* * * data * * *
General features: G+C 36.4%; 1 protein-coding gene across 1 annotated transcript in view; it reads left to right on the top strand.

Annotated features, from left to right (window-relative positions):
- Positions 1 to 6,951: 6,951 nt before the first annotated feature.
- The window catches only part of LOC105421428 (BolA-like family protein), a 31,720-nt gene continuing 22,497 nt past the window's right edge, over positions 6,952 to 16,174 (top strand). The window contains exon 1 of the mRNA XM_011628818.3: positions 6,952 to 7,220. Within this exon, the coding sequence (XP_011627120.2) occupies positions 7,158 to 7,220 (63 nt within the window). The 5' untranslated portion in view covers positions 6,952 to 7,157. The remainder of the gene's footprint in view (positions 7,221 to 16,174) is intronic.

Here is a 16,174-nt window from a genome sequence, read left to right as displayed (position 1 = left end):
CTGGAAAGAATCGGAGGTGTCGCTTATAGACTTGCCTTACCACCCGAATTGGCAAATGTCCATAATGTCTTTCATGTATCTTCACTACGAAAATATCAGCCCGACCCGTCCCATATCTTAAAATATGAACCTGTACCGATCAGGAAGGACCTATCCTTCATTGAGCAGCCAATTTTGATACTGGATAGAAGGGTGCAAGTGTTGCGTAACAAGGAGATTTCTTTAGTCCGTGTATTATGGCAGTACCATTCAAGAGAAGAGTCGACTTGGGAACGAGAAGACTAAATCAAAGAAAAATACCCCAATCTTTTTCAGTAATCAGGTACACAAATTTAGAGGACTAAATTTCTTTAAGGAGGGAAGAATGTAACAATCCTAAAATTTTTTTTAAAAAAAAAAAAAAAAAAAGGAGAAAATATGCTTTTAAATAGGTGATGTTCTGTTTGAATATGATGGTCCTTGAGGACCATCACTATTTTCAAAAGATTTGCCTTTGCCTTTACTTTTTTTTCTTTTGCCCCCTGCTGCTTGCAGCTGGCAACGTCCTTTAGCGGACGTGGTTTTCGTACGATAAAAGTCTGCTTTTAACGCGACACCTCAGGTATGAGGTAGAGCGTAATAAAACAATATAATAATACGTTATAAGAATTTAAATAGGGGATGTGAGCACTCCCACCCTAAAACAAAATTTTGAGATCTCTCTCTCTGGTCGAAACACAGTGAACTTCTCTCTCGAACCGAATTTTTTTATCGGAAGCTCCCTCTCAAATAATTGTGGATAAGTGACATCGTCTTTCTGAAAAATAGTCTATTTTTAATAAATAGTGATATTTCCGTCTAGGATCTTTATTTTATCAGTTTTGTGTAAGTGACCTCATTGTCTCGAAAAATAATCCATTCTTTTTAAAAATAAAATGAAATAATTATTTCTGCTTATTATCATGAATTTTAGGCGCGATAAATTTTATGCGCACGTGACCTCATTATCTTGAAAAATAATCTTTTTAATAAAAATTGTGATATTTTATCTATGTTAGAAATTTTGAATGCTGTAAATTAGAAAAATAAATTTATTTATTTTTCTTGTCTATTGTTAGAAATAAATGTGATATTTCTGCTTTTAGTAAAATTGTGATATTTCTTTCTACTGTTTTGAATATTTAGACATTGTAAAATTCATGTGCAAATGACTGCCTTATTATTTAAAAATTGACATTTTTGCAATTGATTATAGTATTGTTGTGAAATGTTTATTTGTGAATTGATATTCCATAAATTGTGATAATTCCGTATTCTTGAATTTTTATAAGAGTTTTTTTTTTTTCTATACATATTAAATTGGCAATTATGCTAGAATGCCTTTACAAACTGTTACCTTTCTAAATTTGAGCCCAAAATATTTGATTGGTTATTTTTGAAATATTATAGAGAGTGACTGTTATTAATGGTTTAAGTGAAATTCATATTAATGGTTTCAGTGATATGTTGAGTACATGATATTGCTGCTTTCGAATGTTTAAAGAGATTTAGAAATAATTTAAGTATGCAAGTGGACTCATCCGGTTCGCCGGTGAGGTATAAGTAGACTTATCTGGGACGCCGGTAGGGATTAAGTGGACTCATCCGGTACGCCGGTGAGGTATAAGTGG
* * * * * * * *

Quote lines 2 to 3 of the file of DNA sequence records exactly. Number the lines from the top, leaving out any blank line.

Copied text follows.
Annotated features, from left to right (window-relative positions):
- Positions 1 to 6,951: 6,951 nt before the first annotated feature.